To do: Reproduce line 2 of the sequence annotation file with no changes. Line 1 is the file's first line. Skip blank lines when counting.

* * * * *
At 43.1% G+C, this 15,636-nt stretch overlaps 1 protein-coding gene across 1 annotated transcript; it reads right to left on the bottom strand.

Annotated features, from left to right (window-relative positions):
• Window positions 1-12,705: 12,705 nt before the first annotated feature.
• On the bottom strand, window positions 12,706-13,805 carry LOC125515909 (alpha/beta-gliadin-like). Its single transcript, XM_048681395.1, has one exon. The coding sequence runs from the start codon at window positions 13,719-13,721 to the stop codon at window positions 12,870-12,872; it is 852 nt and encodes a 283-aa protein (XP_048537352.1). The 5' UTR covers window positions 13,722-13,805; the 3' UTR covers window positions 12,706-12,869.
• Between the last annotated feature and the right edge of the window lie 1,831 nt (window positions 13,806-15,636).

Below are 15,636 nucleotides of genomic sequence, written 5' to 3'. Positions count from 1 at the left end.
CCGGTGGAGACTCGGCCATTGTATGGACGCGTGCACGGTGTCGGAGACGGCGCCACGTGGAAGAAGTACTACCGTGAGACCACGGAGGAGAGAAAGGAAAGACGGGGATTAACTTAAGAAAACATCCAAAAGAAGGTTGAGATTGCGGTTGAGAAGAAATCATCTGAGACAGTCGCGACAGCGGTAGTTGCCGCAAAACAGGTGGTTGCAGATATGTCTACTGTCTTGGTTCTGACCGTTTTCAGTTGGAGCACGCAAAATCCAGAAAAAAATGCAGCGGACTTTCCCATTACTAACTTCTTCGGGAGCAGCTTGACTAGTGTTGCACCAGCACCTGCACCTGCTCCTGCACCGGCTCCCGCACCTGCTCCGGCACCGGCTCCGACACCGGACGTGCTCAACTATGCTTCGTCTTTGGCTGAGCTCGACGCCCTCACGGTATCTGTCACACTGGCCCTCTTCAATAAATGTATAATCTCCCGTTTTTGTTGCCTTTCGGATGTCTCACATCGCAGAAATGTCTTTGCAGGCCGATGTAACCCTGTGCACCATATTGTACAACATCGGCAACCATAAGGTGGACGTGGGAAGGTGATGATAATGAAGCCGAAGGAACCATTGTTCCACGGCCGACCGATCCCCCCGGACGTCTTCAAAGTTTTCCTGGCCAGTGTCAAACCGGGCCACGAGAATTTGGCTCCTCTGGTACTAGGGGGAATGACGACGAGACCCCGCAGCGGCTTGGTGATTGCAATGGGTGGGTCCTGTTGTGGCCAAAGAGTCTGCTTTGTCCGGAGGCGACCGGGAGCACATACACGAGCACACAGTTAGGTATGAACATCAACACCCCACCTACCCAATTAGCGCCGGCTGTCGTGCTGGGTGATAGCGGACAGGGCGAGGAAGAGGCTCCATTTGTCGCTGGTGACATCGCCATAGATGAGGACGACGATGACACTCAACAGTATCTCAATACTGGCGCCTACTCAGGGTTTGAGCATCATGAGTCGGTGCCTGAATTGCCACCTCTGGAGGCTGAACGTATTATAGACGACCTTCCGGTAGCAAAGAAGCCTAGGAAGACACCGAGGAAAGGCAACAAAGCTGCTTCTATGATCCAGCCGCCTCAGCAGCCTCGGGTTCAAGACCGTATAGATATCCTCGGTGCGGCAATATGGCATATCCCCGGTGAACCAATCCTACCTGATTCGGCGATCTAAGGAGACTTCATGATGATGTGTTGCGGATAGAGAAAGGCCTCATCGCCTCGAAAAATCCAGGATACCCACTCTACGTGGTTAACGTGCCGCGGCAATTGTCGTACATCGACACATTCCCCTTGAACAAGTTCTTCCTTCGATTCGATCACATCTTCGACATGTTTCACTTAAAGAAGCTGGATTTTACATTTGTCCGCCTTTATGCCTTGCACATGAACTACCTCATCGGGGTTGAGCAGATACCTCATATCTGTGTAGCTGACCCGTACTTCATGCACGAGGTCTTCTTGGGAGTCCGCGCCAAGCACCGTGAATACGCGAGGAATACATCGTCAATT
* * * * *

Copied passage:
Annotated features, from left to right (window-relative positions):